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Today’s danger – Issue Three, Environment Matters

When DoC first began dropping 1080 poison over Coromandel, the DoC staff were involved. They told us ‘1080’ was ‘safe’ and they had to make it look safe. Stringent safety precautions were already in place.
 |  John Veysey  | 

The precautions taken for those involved with a 1080 drop are considerable – clearly exposure to 1080 is harmful to humans.

Past practice

Poisoned baits land in a stream, the poison leaches out and the waterways downstream will flow with 1080. Landowners rely on that water which they drink, which their animals drink, and with which they water their veggie gardens.

They would get a visit prior to the drop from DoC to warn them there would be a flow of poison through their land following the drop. All the water up-take taps were turned off prior and water samples were taken after the drop until the water showed clear of 1080. The taps were then opened. During a 1080 drop, the downstream waterways will be contaminated with measurable quantities of 1080.

To ensure no humans got poisoned, DoC provided alternative water supplies to residents downstream until the water was deemed drinkable again. If you lived within a short distance of the poison zone, a tank was put in place and kept full of potable water for weeks after the drop. Local residents living further downstream were visited to make sure their taps were turned off before the drop and to take water samples afterwards until the water was once again drinkable.

Prior to the drop they counted the number of possums and rats to demonstrate that there was a need for some animal control and afterwards they cleared the toxic carcasses of possums and birds off any public walkways through the poison zone.

All safety measures would be in place before a drop could go ahead. That was then.


Today they take none of these safety precautions. In fact DoC staff are hardly involved at all. In 2024. they have contracted Ian Cutler and Lance Pucket from ECOFX to carry out the up-coming 1080 operation for them. The drop will cover an area called Papakai which is on a four-yearly drop list. The ECOFX team could not tell me why it is now only 3 years since the last drop.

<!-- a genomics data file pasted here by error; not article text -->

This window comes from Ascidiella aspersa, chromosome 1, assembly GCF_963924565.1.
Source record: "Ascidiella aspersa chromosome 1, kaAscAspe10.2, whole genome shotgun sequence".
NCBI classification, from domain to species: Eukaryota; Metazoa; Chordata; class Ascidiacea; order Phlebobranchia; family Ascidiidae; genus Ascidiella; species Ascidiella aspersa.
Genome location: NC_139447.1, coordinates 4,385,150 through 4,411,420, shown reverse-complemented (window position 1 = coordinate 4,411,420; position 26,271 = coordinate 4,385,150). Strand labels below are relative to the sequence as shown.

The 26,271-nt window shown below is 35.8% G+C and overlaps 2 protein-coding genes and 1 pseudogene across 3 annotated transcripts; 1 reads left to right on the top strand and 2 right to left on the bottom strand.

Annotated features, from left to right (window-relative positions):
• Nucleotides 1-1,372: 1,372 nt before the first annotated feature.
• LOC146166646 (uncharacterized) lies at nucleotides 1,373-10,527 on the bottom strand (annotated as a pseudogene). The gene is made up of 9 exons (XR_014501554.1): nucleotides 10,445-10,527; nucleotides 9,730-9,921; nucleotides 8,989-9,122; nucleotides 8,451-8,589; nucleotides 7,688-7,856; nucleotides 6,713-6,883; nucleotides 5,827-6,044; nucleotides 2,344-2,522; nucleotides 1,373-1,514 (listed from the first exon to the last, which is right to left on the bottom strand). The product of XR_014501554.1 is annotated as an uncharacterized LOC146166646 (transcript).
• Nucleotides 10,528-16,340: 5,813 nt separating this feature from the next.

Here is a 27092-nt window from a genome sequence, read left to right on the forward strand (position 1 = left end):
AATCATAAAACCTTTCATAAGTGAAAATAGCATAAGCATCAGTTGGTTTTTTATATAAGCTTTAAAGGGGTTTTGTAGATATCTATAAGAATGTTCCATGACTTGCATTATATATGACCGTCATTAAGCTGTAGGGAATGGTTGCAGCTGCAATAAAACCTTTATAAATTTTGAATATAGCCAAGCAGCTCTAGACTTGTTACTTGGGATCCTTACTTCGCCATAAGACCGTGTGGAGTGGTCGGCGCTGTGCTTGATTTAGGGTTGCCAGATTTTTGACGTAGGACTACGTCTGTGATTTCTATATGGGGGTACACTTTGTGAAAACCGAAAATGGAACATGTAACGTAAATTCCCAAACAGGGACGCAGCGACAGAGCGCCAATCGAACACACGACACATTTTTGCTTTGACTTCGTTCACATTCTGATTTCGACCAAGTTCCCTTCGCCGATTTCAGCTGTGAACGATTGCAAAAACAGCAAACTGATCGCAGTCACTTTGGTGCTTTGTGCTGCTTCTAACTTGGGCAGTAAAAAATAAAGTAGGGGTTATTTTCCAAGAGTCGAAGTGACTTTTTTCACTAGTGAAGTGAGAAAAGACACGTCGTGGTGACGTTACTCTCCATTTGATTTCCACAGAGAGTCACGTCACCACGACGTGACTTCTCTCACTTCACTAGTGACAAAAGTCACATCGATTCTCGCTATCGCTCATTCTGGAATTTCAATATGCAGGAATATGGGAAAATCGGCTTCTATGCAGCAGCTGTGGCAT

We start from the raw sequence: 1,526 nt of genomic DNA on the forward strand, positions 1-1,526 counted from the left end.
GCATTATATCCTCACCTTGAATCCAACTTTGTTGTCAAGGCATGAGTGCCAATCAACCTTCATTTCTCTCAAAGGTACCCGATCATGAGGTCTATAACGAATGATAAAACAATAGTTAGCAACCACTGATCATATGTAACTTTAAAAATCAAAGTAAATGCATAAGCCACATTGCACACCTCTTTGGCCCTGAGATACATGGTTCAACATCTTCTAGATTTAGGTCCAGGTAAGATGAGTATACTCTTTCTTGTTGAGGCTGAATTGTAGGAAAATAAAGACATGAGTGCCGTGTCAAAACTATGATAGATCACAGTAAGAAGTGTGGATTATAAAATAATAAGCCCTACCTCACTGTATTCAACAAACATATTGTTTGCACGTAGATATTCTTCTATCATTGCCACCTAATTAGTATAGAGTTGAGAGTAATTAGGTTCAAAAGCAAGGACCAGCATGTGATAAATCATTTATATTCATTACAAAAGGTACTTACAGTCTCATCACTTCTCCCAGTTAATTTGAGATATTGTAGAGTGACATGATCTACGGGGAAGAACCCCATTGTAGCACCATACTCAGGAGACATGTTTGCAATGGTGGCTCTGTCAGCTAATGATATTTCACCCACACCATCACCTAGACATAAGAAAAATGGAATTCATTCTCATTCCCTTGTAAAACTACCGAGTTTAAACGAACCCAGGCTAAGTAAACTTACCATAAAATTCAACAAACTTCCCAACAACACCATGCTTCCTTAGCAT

Prior to the last two 1080 drops over Papakai, hardly any possums could be found. Their numbers remain low because the native forest is inhospitable and offers very little food to possums. There is no longer any pretence that the possums are a danger. They are poisoning for the sake of poisoning; to keep the business going.

This time the baits will land in the Mahakirau river which supplies Whitanga town’s water.

Small amounts of 1080 will be drunk by Whitianga residents after this drop. (How this poisoning will affect humans, whether 1080 will accrue in the body like other rat poisons and what effect 1080 is having has so far, been completely ignored.)

Have any of those dwellings beside the Mahakirau been offered alternative water to drink while their river is poisoned?

Will the town’s water up-take be turned off at the right time?

The months following a 1080 drop are a nightmare for those who live and farm alongside the poisoned waterways. While precautions used to be taken to avoid human poisoning from the first flush of poison in the water, DoC has never cared about future poisonings as rain leaches out more 1080 from the baits which are left lying around on the ground. A dead rat or possum or bird could wash up in the paddock and still be deadly to a dog as much as a year later.

This year of anxiety would be avoided if only the pests were controlled by trappers at a fraction of the cost; but then the enormous numbers of those involved in this particular form of poisoning would be out of a job!!

Before DoC arrived the public land on the Coromandel was not in any danger from possums. Stoats were rarely seen. Myrtle rust was unheard of as was Kauri die-back. The public tracks were all open, the camping grounds were free and the kiwi ran wild like all the other birds and there was no poison anywhere in our forests –  everything was safe to eat or drink; not just for humans but for all the creatures who lived there.

Today we have more possums and rats, stoats and weasels, wild cats and ferrets and less birds than ever we had before DoC arrived. The kiwi has become a very expensive zoo creature and the campsites cost.

I’d say DoC’s job is done here.